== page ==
There are many highly qualified and reputable home improvement contractors in the industry who use reliable materials, hire trained subcontractors, perform superior work for a fair price. Unfortunately, not every person who purports to be a home improvement contractor is skilled, experienced, and qualified for the project that you may have in mind.
Perhaps the most important challenge in home improvement planning is hiring the right contractor for the job.
Here are a few tips to consider:
By law, most contractors and subcontractors performing residential home improvements on owner-occupied homes must be registered with the state. The few exceptions to this registration requirement include: licensed professionals, such as plumbers and electricians; part-time or small job contractors; and other contractors who specialize in certain kinds of work, including landscaping, central heating and air conditioning installations, and interior painters.
A Home Improvement Contractor (HIC) is defined as any person who owns or operates a contracting business who, through him or herself or others, undertakes, purports to have the capacity to undertake, offers to undertake, or submits a bid for residential contracting work to an owner, as such work is defined in 780 CMR 110.R6 and M.G.L. chapter 142A (which are the rules and regulations pertaining to the program). All HICs must be registered with the Office of Consumer Affairs and Business Regulations (OCABR).
A Construction Supervisor's License (CSL) is required for any work that involves a building's structural elements and the holder had to have passed an examination which demonstrates knowledge of the building code. A holder of an HIC registration is not required to pass an examination. The holder is registered with the state and must pay a fee which is deposited in to the Guaranty Fund at the Office of Consumer Affairs. These serve as protections for consumers in the event of a dispute between a homeowner and a HIC holder.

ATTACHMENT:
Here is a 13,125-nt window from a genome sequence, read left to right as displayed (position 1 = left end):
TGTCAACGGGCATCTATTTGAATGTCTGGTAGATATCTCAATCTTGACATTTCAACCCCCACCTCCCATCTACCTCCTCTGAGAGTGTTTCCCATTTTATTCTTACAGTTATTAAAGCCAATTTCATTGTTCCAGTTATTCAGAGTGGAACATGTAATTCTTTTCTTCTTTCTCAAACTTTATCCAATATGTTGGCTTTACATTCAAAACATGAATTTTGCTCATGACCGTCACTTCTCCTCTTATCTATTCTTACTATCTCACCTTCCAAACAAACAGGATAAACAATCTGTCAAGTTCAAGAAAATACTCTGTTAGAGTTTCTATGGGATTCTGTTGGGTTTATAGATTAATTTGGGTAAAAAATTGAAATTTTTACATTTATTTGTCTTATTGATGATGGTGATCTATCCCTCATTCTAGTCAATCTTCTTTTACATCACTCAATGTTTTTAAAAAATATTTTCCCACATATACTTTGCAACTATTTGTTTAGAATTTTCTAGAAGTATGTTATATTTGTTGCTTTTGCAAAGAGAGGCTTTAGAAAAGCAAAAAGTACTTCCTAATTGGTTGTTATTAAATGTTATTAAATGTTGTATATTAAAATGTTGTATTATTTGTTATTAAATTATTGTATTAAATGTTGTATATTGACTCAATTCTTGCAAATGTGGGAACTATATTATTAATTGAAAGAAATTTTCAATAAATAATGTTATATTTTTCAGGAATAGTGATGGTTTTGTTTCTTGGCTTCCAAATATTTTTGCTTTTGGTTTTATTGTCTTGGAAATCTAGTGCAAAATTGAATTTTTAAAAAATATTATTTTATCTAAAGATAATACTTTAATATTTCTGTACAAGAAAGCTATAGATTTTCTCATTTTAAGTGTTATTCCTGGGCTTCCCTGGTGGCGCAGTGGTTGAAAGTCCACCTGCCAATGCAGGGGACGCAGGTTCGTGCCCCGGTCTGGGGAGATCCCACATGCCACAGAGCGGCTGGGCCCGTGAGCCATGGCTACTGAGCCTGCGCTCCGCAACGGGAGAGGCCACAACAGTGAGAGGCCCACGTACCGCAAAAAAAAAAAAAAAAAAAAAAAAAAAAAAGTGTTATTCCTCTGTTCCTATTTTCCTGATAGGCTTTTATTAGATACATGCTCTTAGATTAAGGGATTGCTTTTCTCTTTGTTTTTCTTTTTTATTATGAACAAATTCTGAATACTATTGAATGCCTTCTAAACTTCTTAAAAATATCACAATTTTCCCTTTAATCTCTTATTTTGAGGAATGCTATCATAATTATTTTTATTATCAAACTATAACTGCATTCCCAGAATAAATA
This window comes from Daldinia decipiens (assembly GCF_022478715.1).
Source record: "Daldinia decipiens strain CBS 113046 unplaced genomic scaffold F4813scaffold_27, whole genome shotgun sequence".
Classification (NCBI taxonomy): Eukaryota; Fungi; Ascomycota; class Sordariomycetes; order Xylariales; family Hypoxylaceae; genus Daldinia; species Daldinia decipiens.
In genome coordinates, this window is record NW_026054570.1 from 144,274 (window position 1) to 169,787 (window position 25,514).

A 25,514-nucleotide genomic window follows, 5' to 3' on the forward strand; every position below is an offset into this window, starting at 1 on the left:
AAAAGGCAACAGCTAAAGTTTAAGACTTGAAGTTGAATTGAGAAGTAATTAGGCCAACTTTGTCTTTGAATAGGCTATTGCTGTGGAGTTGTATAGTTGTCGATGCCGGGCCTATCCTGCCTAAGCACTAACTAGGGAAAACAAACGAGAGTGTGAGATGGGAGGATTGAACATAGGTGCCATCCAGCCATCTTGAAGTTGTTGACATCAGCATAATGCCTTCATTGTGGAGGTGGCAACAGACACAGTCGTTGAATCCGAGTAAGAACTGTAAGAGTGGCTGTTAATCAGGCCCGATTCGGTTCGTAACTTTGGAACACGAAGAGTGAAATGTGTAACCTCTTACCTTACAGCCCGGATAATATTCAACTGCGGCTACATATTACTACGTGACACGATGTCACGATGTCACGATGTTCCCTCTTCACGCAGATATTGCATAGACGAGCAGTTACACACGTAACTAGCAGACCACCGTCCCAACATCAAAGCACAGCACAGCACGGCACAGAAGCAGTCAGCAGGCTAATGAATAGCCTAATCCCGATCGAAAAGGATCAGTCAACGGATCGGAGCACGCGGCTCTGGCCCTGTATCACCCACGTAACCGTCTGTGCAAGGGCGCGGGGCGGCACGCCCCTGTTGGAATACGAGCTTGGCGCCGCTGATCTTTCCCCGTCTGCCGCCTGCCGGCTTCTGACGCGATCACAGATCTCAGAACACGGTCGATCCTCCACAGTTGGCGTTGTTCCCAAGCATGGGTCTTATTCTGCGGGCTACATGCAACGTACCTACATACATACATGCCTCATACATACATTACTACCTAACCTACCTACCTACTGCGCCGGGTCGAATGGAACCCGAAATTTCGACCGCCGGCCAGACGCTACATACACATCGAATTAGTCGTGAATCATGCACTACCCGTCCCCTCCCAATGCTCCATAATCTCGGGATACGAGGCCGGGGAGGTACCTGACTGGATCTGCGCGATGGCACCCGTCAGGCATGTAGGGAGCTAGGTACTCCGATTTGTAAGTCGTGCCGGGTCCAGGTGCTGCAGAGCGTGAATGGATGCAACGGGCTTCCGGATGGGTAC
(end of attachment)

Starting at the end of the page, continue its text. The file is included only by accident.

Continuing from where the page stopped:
You should hire a registered home improvement contractor to protect yourself as a consumer. When contractors register with the Board of Building Regulations and Standards, they must make a contribution to the Guaranty Fund. Consumers may be eligible for reimbursements through the fund should something go wrong during the construction process.
To look up a registration for a contractor, visit the OCABR's website. You should do this prior to hiring a contractor to perform the construction. By checking database records, you can identify the proper (legally recognized) name of the contractor, and confirm whether the contractor is appropriately registered under the home improvement registration program, and/or properly licensed to perform the work. Presently, roofing, siding, demolition and window replacement contractors are only required to be registered as Home Improvement Contractors. However, beginning in July 2008, individuals engaged in these activities will be required to have both a home improvement registration, and a construction supervisor license.
- Ask your contractor to show you his or her contractor's Registration Certificate issued by the state;
- Look for the six-digit Registration Number that contractors are required to display on all home improvement advertising (including the yellow pages), contracts, and building permits.
Registration alone is not a guarantee of high quality performance; you need to do more homework before you settle on a choice.
References and Experience
Interview two or three contractors and check out their local references with friends, neighbors, or former clients who are familiar with the contractor's work, his or her business practices, and the contractor's reputation for reliability.
Ask to see samples of the contractor's work, particularly models of those jobs that are similar to the home improvement project you want for your home.
Check with the AGO, your local consumer program, or with the small claims court to see if any unresolved complaints have been filed against the contractor. Judgments entered against the contractor for incomplete or shoddy workmanship, or for other alleged unfair or deceptive practices, may also be available.
Protect Your Families from the effects of Lead Paint
Federal law requires that consumers receive certain information before renovating six square feet or more of painted surfaces in a room for interior projects or more than twenty square feet of painted surfaces for exterior projects in housing, child care facilities and schools built before 1978. That information is available in the Renovate Right Booklet available through the US Environmental Protection Agency and other consumer advocacy groups.